Senior Amy Kitchen runs to race and races to win. Consistently running for the cross country A team, Kitchen has repeatedly placed in the top five spots throughout the season. Running the 5,000-kilometer and 10,000-kilometer races, this ecology, behavior and evolution major also knows what it is like to be out of the race. Kitchen was sidelined for a year and a half with three stress fractures to her leg, which were sustained while running track during her sophomore year. In her returning season of cross country, as she was getting her running legs back, she received a knee injury and had to watch races rather than compete in them. “”She is tough as nails,”” said head coach Ted Van Arsdale. “”This season is a tremendous comeback for her after the year-and-a-half rehabilitation that she went through.”” Kitchen wanted to get back on the track as soon as possible. “”It is really hard to be injured for that long and to not be able to compete,”” Kitchen said. “”I really enjoy the racing aspect of the sport, and not just the running, and I could not wait to get back out there.”” According to Van Arsdale, every runner reaches a point where she questions herself as a runner and her motivation for continuing to run. A runner endures times of reflection and thought about her future in the sport. During Kitchen’s time of questioning, Van Arsdale feels that she realized many things. “”I think that she knew she had it in herself to make a great comeback,”” Van Arsdale said. “”There was more to her career that she had done by then. There was more for her to accomplish before she was satisfied, so she directed her energies into getting back on the track for the team.”” Kitchen learned a lot about herself as an athlete while sidelined with injuries. Although she cares about the UCSD team, running appeals to her because it is such a personal sport. “”I really enjoy running, racing and the competitive aspect of cross country and track,”” she said. “”I know that I rely totally on myself to do well, and it is what you can do out there by yourself. It is just me out there running for the team.”” On the track, however, is not the only time she has been on her own. When her family moved during her sophomore year, the cross country team became an extended family, according to Kitchen. “”The team is very important to me and they mean a lot,”” Kitchen said. “”I try to watch out for the younger runners and take care of them a bit. I enjoy running with them and I hope I help them in some way.”” Freshman Bridgiet Bertino agrees with Kitchen. “”She always has a positive attitude and always is looking out for us in a way,”” Bertino said. “”She sends us little messages when we have a big meet coming up, she organizes us, she watches out for us, and gives advice and help if we ever need it.”” Kitchen has become a kind of team mother, watching over the cross country runners and offering encouragement and amusing stories, according to Bertino. “”I try to set an example for everyone by not complaining,”” Kitchen said. “”I want to stay upbeat for everyone, including myself.”” Kitchen has a strong sense of competition in her also, according to Van Arsdale. “”She is a complex personality that has had to deal with a lot of reality at this level,”” Van Arsdale said. “”When you achieve college running status, there is a fair amount of adversity and you are alone to determine what is important. She has realized that running is important to her.”” Kitchen has taken off with that realization, according to Van Arsdale. Last year she attended nationals in Boston representing UCSD and fared well. She is a quiet-spoken athlete who competes for herself and believes in herself as a competitor. “”[Kitchen] is not a ‘rah-rah’ type person. She is serious and she is tough and she has shown that every step of the way.”” ...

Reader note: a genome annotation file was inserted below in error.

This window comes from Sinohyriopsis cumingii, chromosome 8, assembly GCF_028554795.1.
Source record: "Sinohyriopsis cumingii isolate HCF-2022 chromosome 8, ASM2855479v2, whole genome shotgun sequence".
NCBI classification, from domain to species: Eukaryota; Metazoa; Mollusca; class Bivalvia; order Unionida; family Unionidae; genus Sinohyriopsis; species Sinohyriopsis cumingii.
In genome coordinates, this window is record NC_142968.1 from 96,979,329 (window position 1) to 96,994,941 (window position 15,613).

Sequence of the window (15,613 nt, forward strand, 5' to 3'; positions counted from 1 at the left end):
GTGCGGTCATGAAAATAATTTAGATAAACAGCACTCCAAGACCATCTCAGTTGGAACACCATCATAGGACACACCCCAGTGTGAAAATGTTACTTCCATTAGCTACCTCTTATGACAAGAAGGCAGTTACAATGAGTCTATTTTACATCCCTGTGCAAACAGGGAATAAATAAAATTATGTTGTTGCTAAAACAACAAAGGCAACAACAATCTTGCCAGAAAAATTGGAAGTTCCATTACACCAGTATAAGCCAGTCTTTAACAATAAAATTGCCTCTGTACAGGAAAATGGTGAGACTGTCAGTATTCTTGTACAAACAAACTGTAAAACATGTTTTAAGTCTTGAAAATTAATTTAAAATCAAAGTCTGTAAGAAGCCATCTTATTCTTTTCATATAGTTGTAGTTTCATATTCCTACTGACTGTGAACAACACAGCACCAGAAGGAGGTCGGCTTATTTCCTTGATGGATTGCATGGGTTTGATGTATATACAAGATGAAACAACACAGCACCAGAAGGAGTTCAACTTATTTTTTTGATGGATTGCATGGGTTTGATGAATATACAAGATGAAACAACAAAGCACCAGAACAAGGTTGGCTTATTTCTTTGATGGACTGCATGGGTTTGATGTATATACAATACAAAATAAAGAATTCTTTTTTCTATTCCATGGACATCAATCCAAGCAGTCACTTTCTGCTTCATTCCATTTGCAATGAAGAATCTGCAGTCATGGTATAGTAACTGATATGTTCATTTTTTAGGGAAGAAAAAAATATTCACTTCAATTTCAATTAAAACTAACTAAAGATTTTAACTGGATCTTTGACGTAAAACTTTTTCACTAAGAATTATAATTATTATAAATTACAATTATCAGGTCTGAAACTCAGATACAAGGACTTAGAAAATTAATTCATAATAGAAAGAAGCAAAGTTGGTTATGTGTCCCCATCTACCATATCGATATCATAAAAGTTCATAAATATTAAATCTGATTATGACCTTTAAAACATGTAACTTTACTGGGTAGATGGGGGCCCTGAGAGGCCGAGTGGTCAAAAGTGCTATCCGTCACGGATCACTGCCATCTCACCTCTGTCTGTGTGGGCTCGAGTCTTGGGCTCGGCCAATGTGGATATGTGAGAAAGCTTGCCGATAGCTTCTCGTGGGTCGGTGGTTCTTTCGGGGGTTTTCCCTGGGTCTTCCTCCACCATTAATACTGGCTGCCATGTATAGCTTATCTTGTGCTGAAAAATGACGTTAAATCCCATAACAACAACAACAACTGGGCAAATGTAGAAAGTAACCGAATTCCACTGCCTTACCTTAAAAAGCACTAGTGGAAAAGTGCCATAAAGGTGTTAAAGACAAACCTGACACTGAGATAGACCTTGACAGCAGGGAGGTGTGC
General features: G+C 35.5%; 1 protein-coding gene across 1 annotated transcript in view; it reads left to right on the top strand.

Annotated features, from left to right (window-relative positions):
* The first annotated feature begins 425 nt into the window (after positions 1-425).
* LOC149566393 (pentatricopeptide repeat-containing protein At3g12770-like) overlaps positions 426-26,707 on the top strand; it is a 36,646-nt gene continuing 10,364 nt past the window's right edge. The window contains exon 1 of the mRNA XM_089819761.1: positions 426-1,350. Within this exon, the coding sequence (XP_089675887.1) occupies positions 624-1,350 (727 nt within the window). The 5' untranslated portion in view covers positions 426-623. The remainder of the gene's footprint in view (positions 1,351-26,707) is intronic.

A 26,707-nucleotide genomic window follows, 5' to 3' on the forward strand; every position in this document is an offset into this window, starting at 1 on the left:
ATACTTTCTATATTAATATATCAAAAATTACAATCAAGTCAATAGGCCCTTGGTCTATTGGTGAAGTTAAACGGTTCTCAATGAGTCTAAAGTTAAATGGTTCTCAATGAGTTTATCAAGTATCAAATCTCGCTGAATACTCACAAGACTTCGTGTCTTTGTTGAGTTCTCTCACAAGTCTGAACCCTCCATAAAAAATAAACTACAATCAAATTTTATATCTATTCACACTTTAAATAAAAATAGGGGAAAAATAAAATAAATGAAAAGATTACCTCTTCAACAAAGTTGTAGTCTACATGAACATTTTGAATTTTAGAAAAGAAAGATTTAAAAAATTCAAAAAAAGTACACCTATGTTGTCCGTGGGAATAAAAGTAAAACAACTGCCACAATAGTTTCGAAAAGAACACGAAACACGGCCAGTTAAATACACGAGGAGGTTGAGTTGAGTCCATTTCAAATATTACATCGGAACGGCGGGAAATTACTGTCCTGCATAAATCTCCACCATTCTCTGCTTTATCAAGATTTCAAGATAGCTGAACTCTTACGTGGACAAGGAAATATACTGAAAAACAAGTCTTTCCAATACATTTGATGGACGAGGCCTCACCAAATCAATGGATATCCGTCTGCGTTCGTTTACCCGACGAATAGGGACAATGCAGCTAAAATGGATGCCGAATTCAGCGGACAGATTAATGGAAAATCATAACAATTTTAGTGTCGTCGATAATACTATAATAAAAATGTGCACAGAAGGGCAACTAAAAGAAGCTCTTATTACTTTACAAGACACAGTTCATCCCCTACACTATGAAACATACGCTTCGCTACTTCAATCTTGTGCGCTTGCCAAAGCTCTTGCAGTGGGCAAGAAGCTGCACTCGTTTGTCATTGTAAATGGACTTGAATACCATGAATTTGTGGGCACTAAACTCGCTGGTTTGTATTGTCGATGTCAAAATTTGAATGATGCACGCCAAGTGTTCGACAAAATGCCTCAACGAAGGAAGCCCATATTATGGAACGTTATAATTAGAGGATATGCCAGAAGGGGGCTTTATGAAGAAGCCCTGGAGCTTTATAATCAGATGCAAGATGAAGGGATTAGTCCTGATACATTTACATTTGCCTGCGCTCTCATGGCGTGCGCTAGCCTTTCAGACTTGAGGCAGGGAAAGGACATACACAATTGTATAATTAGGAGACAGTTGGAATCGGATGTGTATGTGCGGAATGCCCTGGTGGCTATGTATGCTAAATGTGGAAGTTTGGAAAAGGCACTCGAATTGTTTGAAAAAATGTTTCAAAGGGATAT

Volleyball Splits Two More

Home is where the heart is; the old adage was again proven true by the UCSD women’s volleyball team last weekend at our very own RIMAC Arena. There has not been a better exhibition of that throbbing, blood-engorged organ in a long, long time. Leo Der Stepanias/ Guardian Cal State Los Angeles blew into town, unbeaten and unbowed, looking to add another convincing win to its already sterling first-place record. The Tritons, however, were more than up for the challenge that these big city ballers were offering and stolidly took the court Friday night primed and ready to face the one team that stood above them in their division of the California Collegiate Athletic Conference. The first set was an even-handed affair, with the teams going back and forth at the net. The ball fell a few more times for CSULA, however, and they took the set 15-11. UCSD used this first set let-down to motivate, and came blasting back with authority to win the second and third sets, 15-6 and 15-4, respectively. Now holding the 2-1 set lead in the match, the Tritons needed just one more game win to seal the victory and break CSULA’s season-long unbeaten streak. The Golden Eagles had other ideas, though, and handily took the fourth set 15-9. The fifth and final set was excruciating for both sides. It was the first time CSULA had been taken to five sets all season and they looked uneasy at the prospect of failure, while the Tritons were tense, not wanting to let their early lead slip away. Points fell for both sides, and the pressure mounted as the set progressed. In the end it was the Eagles, however, who had the little bit of extra effort to put the game away 15-12 and take the match, keeping their unbeaten streak intact. According to senior setter Christine Kueneman, a victory for the Tritons against CSULA is very feasible. “”We played them very well on Friday night, we just needed to do a few more things to get the win,”” Kueneman said. “”We know we can beat them if we just do those few things and play to our potential.”” The Tritons were led by the play of Laura Santerre, who once again had a solid night, compiling 18 kills and 10 digs. Kueneman also had an impressive showing against the tough opposition, picking up 36 assists and 19 digs. Meagan Bergeson led the Golden Eagle attack with 16 kills, while teammates Jamie Griffin, Linda Saucedo and Dana Coffey had each notched 15 kills. Kristy Sain was a huge asset as well, contributing 53 assists on the night. The victory improves the Golden Eagles record to 19-0 in CCAA play and 27-0 overall. Saturday night was designated senior night at RIMAC Arena, and in addition to honoring Leslie Punelli, Kueneman, Kearney Visser and Shannon Hawes, the Tritons celebrated by stomping Cal State Dominguez Hills 3-1 in CCAA play. The Tritons took the first set easily, with 15-4 tally before momentarily losing focus and dropping the second 10-15. From there on out the Tritons kept their eyes on the prize and picked up set three 15-5, and held to take the fourth 17-15 to score the check in the win column. ...